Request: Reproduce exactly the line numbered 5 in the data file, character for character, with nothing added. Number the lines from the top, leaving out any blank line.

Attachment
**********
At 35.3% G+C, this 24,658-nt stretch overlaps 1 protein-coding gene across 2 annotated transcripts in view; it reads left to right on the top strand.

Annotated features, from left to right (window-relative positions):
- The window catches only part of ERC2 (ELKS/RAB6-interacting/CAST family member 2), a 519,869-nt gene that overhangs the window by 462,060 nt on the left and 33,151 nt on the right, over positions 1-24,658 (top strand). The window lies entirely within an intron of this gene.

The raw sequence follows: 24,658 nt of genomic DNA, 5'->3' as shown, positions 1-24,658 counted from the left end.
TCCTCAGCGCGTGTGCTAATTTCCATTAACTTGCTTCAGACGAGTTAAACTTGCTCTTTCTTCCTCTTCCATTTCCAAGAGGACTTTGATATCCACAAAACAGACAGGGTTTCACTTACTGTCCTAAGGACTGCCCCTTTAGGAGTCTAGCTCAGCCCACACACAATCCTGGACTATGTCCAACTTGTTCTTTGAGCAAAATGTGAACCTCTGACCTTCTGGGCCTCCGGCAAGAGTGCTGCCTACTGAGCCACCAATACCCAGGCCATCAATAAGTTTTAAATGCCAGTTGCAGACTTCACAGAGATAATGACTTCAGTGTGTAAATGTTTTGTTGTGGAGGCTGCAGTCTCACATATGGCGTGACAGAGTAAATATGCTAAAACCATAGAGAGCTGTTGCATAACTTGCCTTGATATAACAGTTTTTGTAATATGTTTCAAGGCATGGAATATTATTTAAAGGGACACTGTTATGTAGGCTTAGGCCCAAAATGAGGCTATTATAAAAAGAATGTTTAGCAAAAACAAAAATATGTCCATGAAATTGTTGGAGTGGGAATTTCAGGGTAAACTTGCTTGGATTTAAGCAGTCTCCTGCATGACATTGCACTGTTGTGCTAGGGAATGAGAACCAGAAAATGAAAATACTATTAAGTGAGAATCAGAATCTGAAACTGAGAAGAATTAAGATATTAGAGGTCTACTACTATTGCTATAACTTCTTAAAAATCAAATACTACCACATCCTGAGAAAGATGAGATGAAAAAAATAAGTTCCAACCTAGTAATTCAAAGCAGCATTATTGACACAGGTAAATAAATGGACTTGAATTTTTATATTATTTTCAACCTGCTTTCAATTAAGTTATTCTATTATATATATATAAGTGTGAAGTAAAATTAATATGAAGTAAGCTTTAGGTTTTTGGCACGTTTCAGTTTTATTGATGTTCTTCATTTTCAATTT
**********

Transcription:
TCCTCAGCGCGTGTGCTAATTTCCATTAACTTGCTTCAGACGAGTTAAACTTGCTCTTTCTTCCTCTTCCATTTCCAAGAGGACTTTGATATCCACAAAACAGACAGGGTTTCACTTACTGTCCTAAGGACTGCCCCTTTAGGAGTCTAGCTCAGCCCACACACAATCCTGGACTATGTCCAACTTGTTCTTTGAGCAAAATGTGAACCTCTGACCTTCTGGGCCTCCGGCAAGAGTGCTGCCTACTGAGCCACCAATACCCAGGCCATCAATAAGTTTTAAATGCCAGTTGCAGACTTCACAGAGATAATGACTTCAGTGTGTAAATGTTTTGTTGTGGAGGCTGCAGTCTCACATATGGCGTGACAGAGTAAATATGCTAAAACCATAGAGAGCTGTTGCATAACTTGCCTTGATATAACAGTTTTTGTAATATGTTTCAAGGCATGGAATATTATTTAAAGGGACACTGTTATGTAGGCTTAGGCCCAAAATGAGGCTATTATAAAAAGAATGTTTAGCAAAAACAAAAATATGTCCATGAAATTGTTGGAGTGGGAATTTCAGGGTAAACTTGCTTGGATTTAAGCAGTCTCCTGCATGACATTGCACTGTTGTGCTAGGGAATGAGAACCAGAAAATGAAAATACTATTAAGTGAGAATCAGAATCTGAAACTGAGAAGAATTAAGATATTAGAGGTCTACTACTATTGCTATAACTTCTTAAAAATCAAATACTACCACATCCTGAGAAAGATGAGATGAAAAAAATAAGTTCCAACCTAGTAATTCAAAGCAGCATTATTGACACAGGTAAATAAATGGACTTGAATTTTTATATTATTTTCAACCTGCTTTCAATTAAGTTATTCTATTATATATATATAAGTGTGAAGTAAAATTAATATGAAGTAAGCTTTAGGTTTTTGGCACGTTTCAGTTTTATTGATGTTCTTCATTTTCAATTT